JOURNAL SPOTLIGHT: Economics and Energy Sources
Authors: Malcolm G. Munro
Citation: The Journal of Minimally Invasive Gynecology, Volume 20, Issue 3, Page 319-327
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Abstract: Energy-based instrumentation has not only facilitated the rapid adoption of laparoscopic surgery, but could be considered essential for the completion of abdominal and pelvic procedures under endoscopic guidance. For decades, relatively simple and generic reusable monopolar and bipolar systems were the only options available. More recently, the available options for energy-based surgical instrumentation have become more crowded with the introduction of ultrasound-based cutting and sealing instruments and proprietary, impedance monitoring radiofrequency coagulation devices. Such instrumentation is presented as being easier to use as well as providing greater safety and efficacy. However, these new instruments typically require the expenditure of capital for proprietary energy generators and are usually designed to be for single use, a circumstance that increases per case costs, a circumstance that begs the question of value. Do the additional costs expended for the more expensive devices translate into reduced complications, faster operating time, or even wider access to minimally invasive procedures because they enable more surgeons to offer the service? Herein is explored the complex economic issues associated with the use of energy-based surgical devices as they apply to minimal access surgery in general and to laparoscopic procedures specifically.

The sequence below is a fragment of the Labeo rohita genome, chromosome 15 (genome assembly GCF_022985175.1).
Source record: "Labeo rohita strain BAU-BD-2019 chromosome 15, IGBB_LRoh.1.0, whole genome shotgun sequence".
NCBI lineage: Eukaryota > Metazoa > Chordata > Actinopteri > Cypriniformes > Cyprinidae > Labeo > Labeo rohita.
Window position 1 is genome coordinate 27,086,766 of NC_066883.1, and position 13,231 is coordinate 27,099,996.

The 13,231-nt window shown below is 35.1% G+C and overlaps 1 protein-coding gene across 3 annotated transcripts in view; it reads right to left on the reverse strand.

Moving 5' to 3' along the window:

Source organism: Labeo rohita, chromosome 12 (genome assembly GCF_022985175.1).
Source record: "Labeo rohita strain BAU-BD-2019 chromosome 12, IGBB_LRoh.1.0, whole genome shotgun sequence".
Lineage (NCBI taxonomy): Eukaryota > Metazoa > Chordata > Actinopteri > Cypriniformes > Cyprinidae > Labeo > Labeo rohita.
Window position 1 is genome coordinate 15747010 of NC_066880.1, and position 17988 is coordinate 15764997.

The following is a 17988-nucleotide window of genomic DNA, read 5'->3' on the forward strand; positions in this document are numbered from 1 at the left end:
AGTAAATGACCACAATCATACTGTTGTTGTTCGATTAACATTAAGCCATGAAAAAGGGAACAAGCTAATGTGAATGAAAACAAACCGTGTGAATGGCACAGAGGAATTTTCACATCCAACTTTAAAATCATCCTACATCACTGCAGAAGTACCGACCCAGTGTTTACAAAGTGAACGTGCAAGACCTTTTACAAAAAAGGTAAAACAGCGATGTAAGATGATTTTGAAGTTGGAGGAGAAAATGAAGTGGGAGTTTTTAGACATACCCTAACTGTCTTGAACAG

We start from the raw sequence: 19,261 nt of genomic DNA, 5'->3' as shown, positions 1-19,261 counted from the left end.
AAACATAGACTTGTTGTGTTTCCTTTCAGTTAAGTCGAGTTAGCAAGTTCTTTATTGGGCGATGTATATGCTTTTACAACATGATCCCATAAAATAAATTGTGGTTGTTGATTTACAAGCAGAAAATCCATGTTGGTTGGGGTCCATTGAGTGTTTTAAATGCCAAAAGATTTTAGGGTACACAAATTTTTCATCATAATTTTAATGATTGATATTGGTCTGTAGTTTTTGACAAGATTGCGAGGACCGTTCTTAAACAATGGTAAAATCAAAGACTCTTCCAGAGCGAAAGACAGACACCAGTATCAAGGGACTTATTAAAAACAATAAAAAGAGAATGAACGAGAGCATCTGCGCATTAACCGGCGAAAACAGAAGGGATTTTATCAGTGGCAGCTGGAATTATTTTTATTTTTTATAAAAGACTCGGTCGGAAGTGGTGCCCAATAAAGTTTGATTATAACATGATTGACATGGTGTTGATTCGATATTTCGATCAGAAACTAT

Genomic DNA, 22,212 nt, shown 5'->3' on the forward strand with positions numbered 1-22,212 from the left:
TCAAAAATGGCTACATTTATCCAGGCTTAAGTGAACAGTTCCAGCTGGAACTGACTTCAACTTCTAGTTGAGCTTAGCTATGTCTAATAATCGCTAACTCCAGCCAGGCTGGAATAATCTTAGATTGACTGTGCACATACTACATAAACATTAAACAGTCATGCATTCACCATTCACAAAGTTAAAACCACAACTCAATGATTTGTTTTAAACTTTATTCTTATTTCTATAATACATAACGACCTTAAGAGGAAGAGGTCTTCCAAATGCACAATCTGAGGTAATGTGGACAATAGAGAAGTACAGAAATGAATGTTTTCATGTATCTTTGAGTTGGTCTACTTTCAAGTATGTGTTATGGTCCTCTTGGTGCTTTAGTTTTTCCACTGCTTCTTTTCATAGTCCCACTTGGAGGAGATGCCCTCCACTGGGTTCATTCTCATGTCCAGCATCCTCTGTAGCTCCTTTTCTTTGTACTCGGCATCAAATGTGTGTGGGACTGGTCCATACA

Filed under "Journal Spotlight".